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Telling stories: a powerful communication tool

“A picture’s worth a thousand words.” “As like as two peas in a pod.” Carefully chosen phrases tell a whole story in a few words.

The right description can strike a chord with the listener or reader that communicates something of real importance. Maybe that’s why our language is stuffed full of metaphors: descriptions that convey one thing in terms of another.

According to “Phantoms in the Brain” by Ramachandran and Blakeslee, storytelling is one of the most important ways you can make sense of all the information that comes at you, every day.

Even children use stories to learn about life. Hearing the tale of Little Red Riding Hood warns your child about the dangers out there in the world, while he remains safe at home with you.

Storytelling can help people change the way they think and act, suggests Milton Erikson. As a hypnotherapist, he used stories to bring about real change in his client’s lives. In her book “NLP at Work,” Sue Knight describes a simple Erickson story of how a stranger returned a lost horse to his owner. He simply guided the horse along the road it wanted to take. The owner asked how he knew where the horse came from. He answered, “The horse knew.”

A story lets you fit the information into your own understanding of the world. It avoids telling you what you should do, and allows you to make your own decisions. Each person, hearing or reading Erickson’s fable, is likely to find something different, maybe even life-changing.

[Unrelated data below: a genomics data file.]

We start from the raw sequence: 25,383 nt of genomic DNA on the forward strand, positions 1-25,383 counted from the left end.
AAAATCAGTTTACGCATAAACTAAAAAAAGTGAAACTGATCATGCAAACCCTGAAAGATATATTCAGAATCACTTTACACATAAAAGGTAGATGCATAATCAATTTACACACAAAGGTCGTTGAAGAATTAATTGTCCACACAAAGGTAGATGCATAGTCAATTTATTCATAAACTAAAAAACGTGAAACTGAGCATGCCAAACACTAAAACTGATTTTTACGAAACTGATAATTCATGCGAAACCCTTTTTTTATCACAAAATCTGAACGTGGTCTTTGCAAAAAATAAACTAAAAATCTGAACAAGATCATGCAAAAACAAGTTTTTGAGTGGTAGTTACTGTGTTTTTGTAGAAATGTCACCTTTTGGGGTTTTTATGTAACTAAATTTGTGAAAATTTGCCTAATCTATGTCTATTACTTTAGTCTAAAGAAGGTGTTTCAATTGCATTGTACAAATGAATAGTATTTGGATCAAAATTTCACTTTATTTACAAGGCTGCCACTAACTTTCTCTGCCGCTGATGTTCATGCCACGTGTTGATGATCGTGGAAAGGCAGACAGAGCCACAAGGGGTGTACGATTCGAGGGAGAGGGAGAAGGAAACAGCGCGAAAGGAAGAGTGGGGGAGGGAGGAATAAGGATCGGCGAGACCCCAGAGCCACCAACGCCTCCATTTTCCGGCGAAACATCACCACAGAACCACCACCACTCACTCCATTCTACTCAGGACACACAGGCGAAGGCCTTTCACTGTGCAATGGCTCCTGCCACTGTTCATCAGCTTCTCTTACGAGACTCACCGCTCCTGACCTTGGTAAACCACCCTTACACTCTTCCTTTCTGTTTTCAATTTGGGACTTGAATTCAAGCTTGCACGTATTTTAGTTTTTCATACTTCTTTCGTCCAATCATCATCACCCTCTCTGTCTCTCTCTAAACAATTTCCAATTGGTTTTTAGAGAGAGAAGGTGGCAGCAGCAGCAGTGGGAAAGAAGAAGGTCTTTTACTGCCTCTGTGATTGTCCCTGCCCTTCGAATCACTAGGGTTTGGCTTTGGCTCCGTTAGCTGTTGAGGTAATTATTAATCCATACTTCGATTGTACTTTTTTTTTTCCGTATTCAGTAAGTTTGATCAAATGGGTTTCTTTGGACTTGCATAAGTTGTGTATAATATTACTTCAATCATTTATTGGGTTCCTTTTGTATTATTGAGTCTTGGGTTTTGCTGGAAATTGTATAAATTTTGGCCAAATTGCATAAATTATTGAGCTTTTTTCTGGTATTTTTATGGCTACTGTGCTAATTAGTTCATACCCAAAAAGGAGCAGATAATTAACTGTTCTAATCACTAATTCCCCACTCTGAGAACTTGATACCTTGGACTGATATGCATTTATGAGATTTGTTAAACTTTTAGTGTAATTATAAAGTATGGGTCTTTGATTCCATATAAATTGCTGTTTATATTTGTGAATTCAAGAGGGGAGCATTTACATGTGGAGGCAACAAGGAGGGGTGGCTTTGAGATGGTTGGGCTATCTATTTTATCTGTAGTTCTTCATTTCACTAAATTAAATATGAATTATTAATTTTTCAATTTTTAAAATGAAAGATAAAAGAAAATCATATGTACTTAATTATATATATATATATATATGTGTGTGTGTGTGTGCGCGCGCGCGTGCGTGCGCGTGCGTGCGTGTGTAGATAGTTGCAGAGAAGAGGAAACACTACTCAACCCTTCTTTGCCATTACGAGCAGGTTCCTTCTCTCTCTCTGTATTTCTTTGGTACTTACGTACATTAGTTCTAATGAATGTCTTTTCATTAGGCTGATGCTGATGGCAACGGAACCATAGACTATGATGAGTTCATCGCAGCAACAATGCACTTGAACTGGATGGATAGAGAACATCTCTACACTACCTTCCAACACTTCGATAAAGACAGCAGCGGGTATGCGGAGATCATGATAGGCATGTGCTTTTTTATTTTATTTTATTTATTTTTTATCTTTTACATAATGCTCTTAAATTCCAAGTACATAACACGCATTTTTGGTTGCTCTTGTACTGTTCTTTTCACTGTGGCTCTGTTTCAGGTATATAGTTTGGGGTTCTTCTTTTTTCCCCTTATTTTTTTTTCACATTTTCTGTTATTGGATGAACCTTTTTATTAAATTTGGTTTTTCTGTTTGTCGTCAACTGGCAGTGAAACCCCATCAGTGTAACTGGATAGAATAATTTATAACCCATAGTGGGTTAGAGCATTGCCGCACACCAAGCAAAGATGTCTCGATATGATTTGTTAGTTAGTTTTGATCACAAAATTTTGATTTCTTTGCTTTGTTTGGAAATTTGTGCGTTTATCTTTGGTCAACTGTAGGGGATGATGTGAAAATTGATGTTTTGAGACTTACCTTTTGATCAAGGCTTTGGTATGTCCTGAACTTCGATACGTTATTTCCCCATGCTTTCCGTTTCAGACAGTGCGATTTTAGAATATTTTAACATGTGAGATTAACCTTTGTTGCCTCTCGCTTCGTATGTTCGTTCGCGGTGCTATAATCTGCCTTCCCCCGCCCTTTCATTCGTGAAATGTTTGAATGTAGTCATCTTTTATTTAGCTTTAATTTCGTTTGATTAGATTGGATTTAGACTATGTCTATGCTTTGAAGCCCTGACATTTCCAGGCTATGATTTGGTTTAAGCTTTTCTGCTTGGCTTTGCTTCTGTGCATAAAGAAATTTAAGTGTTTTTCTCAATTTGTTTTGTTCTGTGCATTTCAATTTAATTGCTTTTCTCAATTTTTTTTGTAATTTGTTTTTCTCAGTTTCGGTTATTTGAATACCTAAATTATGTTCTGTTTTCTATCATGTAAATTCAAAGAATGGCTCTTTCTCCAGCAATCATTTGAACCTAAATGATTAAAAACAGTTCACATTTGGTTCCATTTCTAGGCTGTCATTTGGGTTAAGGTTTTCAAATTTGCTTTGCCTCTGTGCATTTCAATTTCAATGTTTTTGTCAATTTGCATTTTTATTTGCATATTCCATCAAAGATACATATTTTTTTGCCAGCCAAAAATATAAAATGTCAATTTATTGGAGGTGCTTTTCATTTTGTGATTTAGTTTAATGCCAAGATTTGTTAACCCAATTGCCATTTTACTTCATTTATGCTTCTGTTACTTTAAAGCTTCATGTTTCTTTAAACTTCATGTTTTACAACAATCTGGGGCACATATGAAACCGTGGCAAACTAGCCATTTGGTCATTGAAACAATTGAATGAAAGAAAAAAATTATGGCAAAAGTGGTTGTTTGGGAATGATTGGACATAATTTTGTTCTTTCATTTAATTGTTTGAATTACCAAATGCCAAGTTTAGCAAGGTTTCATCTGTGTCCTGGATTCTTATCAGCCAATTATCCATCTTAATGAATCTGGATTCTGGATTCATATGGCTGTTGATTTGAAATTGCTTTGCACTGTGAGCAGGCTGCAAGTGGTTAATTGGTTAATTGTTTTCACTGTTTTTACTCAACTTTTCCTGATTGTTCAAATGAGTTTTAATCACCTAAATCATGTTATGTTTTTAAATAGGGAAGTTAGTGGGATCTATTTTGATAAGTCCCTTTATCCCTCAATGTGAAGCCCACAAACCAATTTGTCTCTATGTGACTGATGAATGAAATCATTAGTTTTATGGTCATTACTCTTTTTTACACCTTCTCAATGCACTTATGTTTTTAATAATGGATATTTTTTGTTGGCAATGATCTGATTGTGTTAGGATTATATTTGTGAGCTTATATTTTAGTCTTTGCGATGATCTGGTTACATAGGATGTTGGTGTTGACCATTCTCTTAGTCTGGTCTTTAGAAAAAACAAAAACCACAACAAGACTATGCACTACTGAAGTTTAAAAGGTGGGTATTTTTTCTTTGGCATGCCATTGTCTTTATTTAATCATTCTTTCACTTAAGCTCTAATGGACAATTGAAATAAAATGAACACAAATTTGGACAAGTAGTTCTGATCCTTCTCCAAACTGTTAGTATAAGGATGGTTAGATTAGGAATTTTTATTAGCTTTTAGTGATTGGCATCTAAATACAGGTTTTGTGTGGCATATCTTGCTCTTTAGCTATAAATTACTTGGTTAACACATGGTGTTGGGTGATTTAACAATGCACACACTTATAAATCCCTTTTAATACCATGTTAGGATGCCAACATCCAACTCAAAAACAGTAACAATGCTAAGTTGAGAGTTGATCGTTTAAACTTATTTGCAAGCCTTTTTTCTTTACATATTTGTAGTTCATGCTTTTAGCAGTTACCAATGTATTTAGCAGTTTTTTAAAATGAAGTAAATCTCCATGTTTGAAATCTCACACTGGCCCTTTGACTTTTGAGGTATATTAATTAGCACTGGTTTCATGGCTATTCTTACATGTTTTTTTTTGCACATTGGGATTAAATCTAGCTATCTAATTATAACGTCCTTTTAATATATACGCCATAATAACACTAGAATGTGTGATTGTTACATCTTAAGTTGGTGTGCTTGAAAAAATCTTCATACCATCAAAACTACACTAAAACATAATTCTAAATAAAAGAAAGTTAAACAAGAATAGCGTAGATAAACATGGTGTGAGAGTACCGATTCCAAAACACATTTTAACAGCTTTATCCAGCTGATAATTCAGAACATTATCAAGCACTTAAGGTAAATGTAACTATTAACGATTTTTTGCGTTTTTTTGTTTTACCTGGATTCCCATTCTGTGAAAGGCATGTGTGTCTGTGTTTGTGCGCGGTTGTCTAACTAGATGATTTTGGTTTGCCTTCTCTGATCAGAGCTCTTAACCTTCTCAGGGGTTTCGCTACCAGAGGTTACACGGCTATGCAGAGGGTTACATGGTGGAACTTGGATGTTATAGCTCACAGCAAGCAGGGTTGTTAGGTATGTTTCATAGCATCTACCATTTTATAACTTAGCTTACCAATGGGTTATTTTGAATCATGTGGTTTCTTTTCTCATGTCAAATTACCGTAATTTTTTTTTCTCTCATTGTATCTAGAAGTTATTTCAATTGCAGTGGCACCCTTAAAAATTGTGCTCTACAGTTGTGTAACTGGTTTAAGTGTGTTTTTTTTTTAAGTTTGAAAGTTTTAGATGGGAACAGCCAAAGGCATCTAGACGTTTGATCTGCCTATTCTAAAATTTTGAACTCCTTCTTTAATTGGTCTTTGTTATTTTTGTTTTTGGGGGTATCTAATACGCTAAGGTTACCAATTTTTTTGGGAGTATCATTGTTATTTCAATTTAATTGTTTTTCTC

This, according to Erickson, is because most of life is “unconsciously determined.” Much of what you do is the result of activity in parts of your brain that operate without your knowledge. That’s why you keep breathing, whether you think about it or not. It’s why you may suddenly wake in the night, remembering something important you had forgotten.

Stories can tap into your real hopes, fears and desires, at an unconscious level. They can also be great fun and hugely entertaining.

Telling stories is easy. Anyone can do it, though some feel reluctant to try at first. Talk about something you’ve seen, or heard; tasted or smelt.

Try this exercise: in a group of three or four people, take turns to tell a short tale. Any topic will do. Remember to keep it short. After all the stories, every member must tell each of the others what he enjoyed most about their story. You’ll be amazed at the different meanings each simple story will hold.

Avoid trying to explain what you meant by your own story. It may mean something else to the listener, and your explanation may be confusing. Let your stories speak for themselves.